2. I enjoy the process. Writing is such a pleasant experience to me nowadays that I often really look forward to it as a highlight of my day, especially when I have a long day at work. Anne Lamott said it best: “Writing has so much to give, so much to teach, so many surprises. That thing you had to force yourself to do – the actual act of writing – turns out to be the best part. It’s like discovering that while you thought you needed the tea ceremony for the caffeine, what you really needed was the tea ceremony. The act of writing turns out to be its own reward.”
  3. I feel much more confident about blogging now than when I first started. Not because I am an expert now. I still have a long way to go. But I believe it is because of the practice. Blogging often helps me reduce my self-doubt and shyness bit by bit and gives my confidence a little boost. Even though the progress is nothing earth-shattering, as long as I don’t stand still, I am happy.
  4. I came to realization that this blog gradually is becoming a collection of my notes, a bookmarking tool, a mind-refresher. Sometimes, I come back to remind myself of some highlights in a book I read, of some code I wrote and of something that I jogged down. Instead of carrying an actual notebook which would be challenging to categorize and search, I know where to find what I need with just a few key strokes.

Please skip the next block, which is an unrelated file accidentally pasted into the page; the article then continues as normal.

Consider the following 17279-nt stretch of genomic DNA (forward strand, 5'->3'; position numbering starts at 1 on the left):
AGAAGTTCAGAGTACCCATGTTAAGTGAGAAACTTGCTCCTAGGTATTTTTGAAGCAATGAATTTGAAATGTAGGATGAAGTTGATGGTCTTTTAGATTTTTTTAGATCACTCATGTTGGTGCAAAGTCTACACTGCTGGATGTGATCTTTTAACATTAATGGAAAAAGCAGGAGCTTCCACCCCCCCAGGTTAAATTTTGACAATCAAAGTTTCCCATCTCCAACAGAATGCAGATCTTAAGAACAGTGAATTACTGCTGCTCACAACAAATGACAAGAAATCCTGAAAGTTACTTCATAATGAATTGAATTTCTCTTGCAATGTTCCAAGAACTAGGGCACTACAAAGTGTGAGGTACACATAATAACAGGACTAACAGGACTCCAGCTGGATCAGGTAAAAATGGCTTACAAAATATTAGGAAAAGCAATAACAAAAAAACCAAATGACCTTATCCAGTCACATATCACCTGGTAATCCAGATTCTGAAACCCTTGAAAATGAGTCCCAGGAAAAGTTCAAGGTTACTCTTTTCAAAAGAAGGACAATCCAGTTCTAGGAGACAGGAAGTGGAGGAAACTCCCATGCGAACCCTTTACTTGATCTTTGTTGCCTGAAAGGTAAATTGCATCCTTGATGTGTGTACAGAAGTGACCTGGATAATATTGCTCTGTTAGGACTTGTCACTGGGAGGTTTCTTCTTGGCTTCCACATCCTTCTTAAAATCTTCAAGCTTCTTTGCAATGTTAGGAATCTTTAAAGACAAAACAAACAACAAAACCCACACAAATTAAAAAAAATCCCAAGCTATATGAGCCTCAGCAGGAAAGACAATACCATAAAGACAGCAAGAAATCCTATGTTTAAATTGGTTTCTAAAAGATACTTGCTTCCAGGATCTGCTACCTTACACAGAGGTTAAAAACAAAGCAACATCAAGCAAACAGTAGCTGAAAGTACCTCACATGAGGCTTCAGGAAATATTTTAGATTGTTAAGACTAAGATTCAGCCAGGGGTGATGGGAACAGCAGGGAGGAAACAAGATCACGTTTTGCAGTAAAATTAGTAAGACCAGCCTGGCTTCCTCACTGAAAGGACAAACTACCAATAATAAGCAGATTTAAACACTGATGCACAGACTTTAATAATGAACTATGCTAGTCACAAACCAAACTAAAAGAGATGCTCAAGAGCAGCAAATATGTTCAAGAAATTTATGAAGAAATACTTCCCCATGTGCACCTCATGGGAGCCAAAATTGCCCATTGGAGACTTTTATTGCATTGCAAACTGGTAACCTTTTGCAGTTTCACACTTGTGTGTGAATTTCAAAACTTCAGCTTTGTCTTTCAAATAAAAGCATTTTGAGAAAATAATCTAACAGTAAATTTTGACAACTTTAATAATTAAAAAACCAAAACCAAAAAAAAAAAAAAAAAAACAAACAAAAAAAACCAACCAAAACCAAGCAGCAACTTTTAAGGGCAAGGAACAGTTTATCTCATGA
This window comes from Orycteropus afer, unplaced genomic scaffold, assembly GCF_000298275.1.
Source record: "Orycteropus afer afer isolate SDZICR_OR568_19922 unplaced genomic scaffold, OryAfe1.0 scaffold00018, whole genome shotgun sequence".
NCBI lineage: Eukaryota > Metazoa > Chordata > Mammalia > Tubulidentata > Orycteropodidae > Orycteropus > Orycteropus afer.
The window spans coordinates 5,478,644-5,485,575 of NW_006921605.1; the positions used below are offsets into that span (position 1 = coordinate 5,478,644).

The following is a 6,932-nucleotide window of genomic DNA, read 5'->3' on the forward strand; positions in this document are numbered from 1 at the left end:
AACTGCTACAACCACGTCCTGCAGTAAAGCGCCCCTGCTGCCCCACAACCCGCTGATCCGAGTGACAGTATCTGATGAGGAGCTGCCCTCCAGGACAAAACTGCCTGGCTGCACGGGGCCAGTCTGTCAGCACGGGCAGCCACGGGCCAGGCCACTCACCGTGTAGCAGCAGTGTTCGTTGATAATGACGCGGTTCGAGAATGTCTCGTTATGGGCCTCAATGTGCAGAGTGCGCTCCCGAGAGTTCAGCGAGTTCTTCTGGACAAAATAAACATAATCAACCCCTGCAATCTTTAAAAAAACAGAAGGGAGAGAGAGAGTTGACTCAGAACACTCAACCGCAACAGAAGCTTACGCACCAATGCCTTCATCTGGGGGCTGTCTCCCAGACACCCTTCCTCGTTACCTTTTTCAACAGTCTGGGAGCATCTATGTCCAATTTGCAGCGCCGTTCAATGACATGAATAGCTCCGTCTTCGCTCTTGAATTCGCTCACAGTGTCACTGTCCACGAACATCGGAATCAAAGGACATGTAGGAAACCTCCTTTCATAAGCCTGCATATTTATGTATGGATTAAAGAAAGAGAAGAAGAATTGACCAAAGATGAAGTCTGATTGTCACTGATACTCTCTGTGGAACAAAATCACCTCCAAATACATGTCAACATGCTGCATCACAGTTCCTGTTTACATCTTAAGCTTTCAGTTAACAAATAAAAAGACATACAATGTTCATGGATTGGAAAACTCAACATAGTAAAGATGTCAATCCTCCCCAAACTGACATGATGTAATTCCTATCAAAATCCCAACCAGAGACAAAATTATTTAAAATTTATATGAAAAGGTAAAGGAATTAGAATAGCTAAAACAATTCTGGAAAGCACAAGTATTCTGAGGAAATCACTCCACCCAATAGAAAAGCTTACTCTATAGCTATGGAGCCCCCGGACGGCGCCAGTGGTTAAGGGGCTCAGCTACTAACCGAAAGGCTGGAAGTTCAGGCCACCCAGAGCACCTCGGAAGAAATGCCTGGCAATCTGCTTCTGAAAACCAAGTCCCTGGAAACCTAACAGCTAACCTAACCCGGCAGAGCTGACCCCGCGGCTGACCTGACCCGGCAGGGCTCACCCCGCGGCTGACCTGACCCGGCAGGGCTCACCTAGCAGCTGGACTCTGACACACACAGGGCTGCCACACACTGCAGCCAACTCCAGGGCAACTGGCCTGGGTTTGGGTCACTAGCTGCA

I came across a post by M.G. Siegler that really hit home to me:

Imagine the humiliation of putting yourself out there and zero people caring because zero people saw it. I know a lot of people feel this way when they start doing something with regard to content on the internet — I applied it to blogging, but I imagine it’s the exact same story with recording videos for YouTube, starting a podcast, etc. Just keep at it.

This is, of course, easier said than done. It takes time to do anything, no matter the type of content you’re focused on. The good news is that even if the audience doesn’t show up at first, the work pays off in other ways. Namely, you’ll get better at what you’re doing.

I look back at some of my early blog posts and cringe. They were awful. I was foolish. But I kept going and the posts got less awful and less foolish (this statement is subject to review in another decade). I honestly think the worst thing that could have happened was getting a large audience from day one. I wouldn’t have been ready for it (even if I thought I was).

And so again, the advice is simply to keep at it. Even if the next post gets zero readers too. And the next one. Eventually, zero turns to one and then one to two and then you’re off to the races.

M.G. Siegler

I know the feeling of having zero people view what you wrote all too well. Part of it is I don’t advertise it. I put a link to my blog on my Instagram profile, LinkedIn profile and in my resume. That’s it. I don’t actively post on Facebook or tweet about it whenever I publish. I am doing this for me first and foremost, not to be validated by others. Plus, I know I am not ready. Even though this blog has gained traction in the last few months , I am still on my way from zero to one. Good news is that I am willing to keep at it.